With Port Address Translation (PAT), a single public IP address is used for all internal private IP addresses, but a different port is assigned to each private IP address. This type of NAT is also known as NAT Overload and is the typical form of NAT used in today’s networks. It is even supported by most consumer-grade routers.
PAT allows you to support many hosts with only few public IP addresses. It works by creating dynamic NAT mapping, in which a global (public) IP address and a unique port number are selected. The router keeps a NAT table entry for every unique combination of the private IP address and port, with translation to the global address and a unique port number.
We will use the following example network to explain the benefits of using PAT:
As you can see in the picture above, PAT uses unique source port numbers on the inside global (public) IP address to distinguish between translations. For example, if the host with the IP address of 10.0.0.101 wants to access the server S1 on the Internet, the host’s private IP address will be translated by R1 to 126.96.36.199:1056 and the request will be sent to S1. S1 will respond to 188.8.131.52:1056. R1 will receive that response, look up in its NAT translation table, and forward the request to the host.
To configure PAT, the following commands are required:
- configure the router’s inside interface using the ip nat inside command.
- configure the router’s outside interface using the ip nat outside command.
- configure an access list that includes a list of the inside source addresses that should be translated.
- enable PAT with the ip nat inside source list ACL_NUMBER interface TYPE overload global configuration command.
Here is how we would configure PAT for the network picture above.
First, we will define the outside and inside interfaces on R1:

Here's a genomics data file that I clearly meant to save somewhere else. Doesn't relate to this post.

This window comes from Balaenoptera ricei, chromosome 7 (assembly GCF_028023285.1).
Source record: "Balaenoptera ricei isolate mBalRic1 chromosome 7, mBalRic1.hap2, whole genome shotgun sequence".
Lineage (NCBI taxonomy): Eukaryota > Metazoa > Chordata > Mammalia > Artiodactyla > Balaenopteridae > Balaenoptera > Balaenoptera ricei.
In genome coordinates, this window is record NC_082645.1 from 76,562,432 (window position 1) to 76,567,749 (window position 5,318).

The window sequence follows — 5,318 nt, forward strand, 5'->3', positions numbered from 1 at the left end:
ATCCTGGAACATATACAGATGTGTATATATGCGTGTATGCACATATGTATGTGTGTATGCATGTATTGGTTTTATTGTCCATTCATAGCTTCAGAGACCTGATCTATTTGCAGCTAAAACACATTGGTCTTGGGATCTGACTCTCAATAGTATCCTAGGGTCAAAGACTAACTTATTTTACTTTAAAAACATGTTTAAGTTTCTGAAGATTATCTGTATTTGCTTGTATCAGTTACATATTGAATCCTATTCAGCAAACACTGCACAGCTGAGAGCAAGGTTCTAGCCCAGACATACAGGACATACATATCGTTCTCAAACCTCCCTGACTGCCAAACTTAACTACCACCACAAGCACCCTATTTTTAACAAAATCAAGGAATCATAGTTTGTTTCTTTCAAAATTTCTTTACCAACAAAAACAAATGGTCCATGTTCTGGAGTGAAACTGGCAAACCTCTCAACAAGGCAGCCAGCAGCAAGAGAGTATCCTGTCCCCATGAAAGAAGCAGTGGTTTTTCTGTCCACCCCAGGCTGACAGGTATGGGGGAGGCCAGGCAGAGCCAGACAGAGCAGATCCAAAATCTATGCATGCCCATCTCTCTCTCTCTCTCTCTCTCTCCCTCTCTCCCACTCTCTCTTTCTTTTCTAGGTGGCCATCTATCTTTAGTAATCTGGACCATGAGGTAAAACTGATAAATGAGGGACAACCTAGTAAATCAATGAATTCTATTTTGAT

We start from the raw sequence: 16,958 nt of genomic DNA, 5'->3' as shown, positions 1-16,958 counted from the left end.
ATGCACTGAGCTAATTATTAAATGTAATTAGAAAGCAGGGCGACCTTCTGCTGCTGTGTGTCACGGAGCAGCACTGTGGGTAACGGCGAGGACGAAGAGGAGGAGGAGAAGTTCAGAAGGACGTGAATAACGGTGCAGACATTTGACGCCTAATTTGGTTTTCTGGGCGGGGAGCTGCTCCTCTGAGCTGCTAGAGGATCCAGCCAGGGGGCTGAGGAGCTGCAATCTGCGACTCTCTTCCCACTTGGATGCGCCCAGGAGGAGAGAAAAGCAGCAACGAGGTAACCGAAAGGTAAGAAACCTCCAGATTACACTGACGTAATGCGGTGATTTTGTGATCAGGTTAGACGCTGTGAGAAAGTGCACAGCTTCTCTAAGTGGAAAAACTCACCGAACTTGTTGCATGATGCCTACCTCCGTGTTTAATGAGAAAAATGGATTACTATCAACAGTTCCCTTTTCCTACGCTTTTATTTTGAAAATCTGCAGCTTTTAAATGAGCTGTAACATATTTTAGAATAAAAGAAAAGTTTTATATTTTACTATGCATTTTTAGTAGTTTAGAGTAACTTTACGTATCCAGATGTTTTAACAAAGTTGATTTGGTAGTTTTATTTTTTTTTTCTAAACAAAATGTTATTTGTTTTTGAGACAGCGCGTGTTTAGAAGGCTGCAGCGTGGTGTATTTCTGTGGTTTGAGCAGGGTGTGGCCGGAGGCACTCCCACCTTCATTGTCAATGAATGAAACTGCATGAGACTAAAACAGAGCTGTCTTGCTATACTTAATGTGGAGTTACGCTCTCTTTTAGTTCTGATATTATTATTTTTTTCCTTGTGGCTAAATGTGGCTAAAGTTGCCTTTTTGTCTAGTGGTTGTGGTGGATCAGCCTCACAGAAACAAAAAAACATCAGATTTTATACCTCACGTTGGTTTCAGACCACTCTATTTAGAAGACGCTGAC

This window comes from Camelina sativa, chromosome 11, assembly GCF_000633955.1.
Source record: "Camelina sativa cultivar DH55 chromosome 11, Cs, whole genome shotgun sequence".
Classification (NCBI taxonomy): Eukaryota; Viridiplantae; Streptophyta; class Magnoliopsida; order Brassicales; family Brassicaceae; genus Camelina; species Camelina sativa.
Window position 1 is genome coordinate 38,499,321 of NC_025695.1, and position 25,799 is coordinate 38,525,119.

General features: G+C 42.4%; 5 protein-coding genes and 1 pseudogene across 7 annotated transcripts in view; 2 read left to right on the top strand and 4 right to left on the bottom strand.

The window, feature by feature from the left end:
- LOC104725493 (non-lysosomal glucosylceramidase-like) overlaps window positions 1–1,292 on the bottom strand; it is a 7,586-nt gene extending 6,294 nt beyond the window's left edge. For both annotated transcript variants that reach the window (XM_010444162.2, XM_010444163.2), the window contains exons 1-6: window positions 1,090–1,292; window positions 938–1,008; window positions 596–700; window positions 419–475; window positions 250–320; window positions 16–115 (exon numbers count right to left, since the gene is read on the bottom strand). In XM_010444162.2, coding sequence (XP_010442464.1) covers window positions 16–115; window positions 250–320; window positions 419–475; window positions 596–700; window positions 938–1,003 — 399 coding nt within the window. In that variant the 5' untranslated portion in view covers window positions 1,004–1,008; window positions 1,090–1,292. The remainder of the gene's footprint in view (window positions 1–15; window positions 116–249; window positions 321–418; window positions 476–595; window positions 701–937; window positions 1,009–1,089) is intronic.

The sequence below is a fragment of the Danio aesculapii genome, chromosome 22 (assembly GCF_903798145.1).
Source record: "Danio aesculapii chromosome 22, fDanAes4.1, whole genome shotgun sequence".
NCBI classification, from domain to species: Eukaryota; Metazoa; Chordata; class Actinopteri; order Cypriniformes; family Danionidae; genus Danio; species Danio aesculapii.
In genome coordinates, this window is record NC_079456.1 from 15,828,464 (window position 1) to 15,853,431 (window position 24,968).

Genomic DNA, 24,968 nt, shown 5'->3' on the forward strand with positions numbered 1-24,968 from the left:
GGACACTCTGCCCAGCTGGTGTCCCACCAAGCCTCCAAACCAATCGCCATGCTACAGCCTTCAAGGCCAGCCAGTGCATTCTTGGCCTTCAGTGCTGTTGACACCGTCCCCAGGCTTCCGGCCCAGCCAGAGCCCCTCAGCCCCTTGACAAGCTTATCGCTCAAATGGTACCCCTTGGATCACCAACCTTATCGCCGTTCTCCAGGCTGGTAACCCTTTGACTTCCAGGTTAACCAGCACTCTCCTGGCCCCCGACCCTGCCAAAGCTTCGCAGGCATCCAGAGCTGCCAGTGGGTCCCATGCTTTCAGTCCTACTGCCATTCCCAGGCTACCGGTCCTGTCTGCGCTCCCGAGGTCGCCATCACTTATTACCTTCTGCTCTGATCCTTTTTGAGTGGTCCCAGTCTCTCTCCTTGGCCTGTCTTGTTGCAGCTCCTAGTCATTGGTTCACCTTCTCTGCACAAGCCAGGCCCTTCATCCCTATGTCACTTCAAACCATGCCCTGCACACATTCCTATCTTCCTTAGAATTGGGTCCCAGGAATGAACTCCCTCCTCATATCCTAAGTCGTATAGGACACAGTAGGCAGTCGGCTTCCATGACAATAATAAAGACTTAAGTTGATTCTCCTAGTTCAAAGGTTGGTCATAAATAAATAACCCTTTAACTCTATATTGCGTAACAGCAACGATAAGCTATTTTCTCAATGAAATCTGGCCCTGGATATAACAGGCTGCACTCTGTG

R1(config)#int Gi0/0 R1(config-if)#ip nat inside R1(config-if)#int Gi0/1 R1(config-if)#ip nat outside
Next, we will define an access list that will include all private IP addresses we would like to translate:
R1(config-if)#access-list 1 permit 10.0.0.0 0.0.0.255
The access list defined above includes all IP addresses from the 10.0.0.0 – 10.0.0.255 range.
Now we need to enable NAT and refer to the ACL created in the previous step and to the interface whose IP address will be used for translations:
R1(config)#ip nat inside source list 1 interface Gi0/1 overload
To verify the NAT translations, we can use the show ip nat translations command after hosts request a web resource from S1:
R1#show ip nat translations Pro Inside global Inside local Outside local Outside global tcp 184.108.40.206:1024 10.0.0.100:1025 220.127.116.11:80 18.104.22.168:80 tcp 22.214.171.124:1025 10.0.0.101:1025 126.96.36.199:80 188.8.131.52:80 tcp 184.108.40.206:1026 10.0.0.102:1025 220.127.116.11:80 18.104.22.168:80
Notice that the same IP address (22.214.171.124) has been used to translate three private IP addresses (10.0.0.100, 10.0.0.101, and 10.0.0.102). The port number of the public IP address is unique for each connection. So when S1 responds to 126.96.36.199:1026, R1 look into its NAT translations table and forward the response to 10.0.0.102:1025